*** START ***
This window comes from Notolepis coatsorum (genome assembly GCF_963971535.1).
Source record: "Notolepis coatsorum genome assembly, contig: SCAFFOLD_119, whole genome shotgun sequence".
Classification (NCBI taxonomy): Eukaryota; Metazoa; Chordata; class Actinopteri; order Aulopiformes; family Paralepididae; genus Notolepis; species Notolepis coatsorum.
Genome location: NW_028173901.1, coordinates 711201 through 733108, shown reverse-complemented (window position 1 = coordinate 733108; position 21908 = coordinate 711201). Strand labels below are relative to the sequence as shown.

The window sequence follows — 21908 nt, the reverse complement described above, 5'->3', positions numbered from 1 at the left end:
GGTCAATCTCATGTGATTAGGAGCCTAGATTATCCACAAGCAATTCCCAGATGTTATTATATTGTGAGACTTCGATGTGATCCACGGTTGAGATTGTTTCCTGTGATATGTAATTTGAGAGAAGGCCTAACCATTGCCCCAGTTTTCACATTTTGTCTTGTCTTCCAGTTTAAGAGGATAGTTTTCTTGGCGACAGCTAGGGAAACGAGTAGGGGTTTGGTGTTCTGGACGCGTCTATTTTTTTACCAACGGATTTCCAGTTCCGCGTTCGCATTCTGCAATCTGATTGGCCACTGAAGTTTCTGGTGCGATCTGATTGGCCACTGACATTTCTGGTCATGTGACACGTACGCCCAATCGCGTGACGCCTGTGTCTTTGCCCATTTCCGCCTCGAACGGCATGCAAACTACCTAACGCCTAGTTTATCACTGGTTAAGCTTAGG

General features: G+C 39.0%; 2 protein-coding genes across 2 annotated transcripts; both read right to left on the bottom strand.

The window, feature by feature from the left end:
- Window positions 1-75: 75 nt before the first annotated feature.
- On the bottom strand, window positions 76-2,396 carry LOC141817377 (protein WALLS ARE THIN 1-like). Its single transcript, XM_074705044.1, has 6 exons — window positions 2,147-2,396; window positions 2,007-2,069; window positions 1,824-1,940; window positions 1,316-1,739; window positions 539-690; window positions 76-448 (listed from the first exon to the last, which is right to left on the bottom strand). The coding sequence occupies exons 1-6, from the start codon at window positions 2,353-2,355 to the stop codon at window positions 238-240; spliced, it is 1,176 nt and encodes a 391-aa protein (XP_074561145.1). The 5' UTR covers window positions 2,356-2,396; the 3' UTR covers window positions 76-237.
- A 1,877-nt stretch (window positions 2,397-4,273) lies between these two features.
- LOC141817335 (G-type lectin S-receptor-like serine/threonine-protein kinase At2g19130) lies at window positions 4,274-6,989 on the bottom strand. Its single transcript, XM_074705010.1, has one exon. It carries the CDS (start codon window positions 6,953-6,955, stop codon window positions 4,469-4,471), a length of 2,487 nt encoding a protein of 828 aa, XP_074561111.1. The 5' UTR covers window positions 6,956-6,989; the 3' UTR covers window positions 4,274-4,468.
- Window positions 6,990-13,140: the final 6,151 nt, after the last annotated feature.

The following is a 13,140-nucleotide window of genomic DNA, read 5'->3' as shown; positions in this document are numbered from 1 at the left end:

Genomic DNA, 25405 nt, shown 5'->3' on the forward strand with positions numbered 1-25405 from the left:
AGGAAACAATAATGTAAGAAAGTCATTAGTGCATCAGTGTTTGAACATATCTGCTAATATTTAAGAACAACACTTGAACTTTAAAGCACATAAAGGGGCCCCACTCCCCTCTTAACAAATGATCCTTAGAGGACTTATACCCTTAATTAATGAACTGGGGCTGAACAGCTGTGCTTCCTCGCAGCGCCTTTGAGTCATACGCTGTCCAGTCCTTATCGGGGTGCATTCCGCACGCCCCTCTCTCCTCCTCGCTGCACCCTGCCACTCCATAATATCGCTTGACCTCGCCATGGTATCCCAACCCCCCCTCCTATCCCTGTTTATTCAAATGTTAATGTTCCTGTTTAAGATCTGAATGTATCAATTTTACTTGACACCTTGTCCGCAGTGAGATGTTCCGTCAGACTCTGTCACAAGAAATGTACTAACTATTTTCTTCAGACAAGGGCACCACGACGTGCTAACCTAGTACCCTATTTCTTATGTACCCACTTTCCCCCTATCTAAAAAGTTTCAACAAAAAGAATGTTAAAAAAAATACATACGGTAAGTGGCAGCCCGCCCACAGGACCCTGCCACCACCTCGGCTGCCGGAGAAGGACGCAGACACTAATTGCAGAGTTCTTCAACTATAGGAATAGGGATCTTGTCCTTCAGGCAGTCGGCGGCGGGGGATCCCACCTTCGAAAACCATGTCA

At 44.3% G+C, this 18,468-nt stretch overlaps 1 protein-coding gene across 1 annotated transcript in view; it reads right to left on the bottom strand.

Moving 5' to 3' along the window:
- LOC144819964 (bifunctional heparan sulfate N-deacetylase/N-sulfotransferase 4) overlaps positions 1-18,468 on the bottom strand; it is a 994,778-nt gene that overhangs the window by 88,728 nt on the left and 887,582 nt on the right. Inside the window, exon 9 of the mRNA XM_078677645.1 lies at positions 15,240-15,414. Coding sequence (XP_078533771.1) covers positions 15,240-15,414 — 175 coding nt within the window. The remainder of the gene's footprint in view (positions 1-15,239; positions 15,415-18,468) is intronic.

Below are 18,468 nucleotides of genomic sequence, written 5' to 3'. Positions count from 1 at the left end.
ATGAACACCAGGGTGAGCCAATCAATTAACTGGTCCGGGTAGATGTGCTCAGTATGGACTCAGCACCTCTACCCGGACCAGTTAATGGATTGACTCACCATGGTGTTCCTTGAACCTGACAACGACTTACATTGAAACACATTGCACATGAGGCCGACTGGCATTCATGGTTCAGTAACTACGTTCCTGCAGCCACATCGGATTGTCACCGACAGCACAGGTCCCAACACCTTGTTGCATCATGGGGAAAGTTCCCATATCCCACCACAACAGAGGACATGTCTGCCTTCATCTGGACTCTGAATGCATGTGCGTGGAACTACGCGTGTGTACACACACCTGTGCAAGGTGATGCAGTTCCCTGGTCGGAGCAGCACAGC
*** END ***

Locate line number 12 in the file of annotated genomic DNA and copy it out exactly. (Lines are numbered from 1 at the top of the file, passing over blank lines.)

- LOC141817335 (G-type lectin S-receptor-like serine/threonine-protein kinase At2g19130) lies at window positions 4,274-6,989 on the bottom strand. Its single transcript, XM_074705010.1, has one exon. It carries the CDS (start codon window positions 6,953-6,955, stop codon window positions 4,469-4,471), a length of 2,487 nt encoding a protein of 828 aa, XP_074561111.1. The 5' UTR covers window positions 6,956-6,989; the 3' UTR covers window positions 4,274-4,468.